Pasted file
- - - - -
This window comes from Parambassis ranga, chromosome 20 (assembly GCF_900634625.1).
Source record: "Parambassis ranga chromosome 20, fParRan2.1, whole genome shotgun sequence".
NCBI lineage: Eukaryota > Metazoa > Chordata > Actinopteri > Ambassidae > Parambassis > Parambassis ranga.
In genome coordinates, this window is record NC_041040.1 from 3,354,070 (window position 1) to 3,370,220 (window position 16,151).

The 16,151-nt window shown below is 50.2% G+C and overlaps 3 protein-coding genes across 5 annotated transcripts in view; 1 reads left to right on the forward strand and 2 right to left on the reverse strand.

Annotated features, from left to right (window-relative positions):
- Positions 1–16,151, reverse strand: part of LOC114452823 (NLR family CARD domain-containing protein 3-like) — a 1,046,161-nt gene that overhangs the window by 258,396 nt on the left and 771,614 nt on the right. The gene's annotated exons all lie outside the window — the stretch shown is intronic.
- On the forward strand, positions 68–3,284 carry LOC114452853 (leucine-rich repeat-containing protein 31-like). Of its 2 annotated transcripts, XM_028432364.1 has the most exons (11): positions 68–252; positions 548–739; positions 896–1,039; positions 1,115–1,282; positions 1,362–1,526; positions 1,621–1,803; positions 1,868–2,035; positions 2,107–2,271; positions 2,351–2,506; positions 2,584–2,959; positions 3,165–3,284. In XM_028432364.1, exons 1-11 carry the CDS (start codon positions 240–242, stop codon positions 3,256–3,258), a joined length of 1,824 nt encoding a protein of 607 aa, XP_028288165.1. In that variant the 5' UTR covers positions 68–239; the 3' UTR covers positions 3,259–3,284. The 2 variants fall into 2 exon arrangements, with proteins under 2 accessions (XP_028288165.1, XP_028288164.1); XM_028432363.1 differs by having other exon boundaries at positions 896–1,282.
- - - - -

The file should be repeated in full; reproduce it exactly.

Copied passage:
This window comes from Parambassis ranga, chromosome 20 (assembly GCF_900634625.1).
Source record: "Parambassis ranga chromosome 20, fParRan2.1, whole genome shotgun sequence".
NCBI lineage: Eukaryota > Metazoa > Chordata > Actinopteri > Ambassidae > Parambassis > Parambassis ranga.
In genome coordinates, this window is record NC_041040.1 from 3,354,070 (window position 1) to 3,370,220 (window position 16,151).

The 16,151-nt window shown below is 50.2% G+C and overlaps 3 protein-coding genes across 5 annotated transcripts in view; 1 reads left to right on the forward strand and 2 right to left on the reverse strand.

Annotated features, from left to right (window-relative positions):
- Positions 1–16,151, reverse strand: part of LOC114452823 (NLR family CARD domain-containing protein 3-like) — a 1,046,161-nt gene that overhangs the window by 258,396 nt on the left and 771,614 nt on the right. The gene's annotated exons all lie outside the window — the stretch shown is intronic.
- On the forward strand, positions 68–3,284 carry LOC114452853 (leucine-rich repeat-containing protein 31-like). Of its 2 annotated transcripts, XM_028432364.1 has the most exons (11): positions 68–252; positions 548–739; positions 896–1,039; positions 1,115–1,282; positions 1,362–1,526; positions 1,621–1,803; positions 1,868–2,035; positions 2,107–2,271; positions 2,351–2,506; positions 2,584–2,959; positions 3,165–3,284. In XM_028432364.1, exons 1-11 carry the CDS (start codon positions 240–242, stop codon positions 3,256–3,258), a joined length of 1,824 nt encoding a protein of 607 aa, XP_028288165.1. In that variant the 5' UTR covers positions 68–239; the 3' UTR covers positions 3,259–3,284. The 2 variants fall into 2 exon arrangements, with proteins under 2 accessions (XP_028288165.1, XP_028288164.1); XM_028432363.1 differs by having other exon boundaries at positions 896–1,282.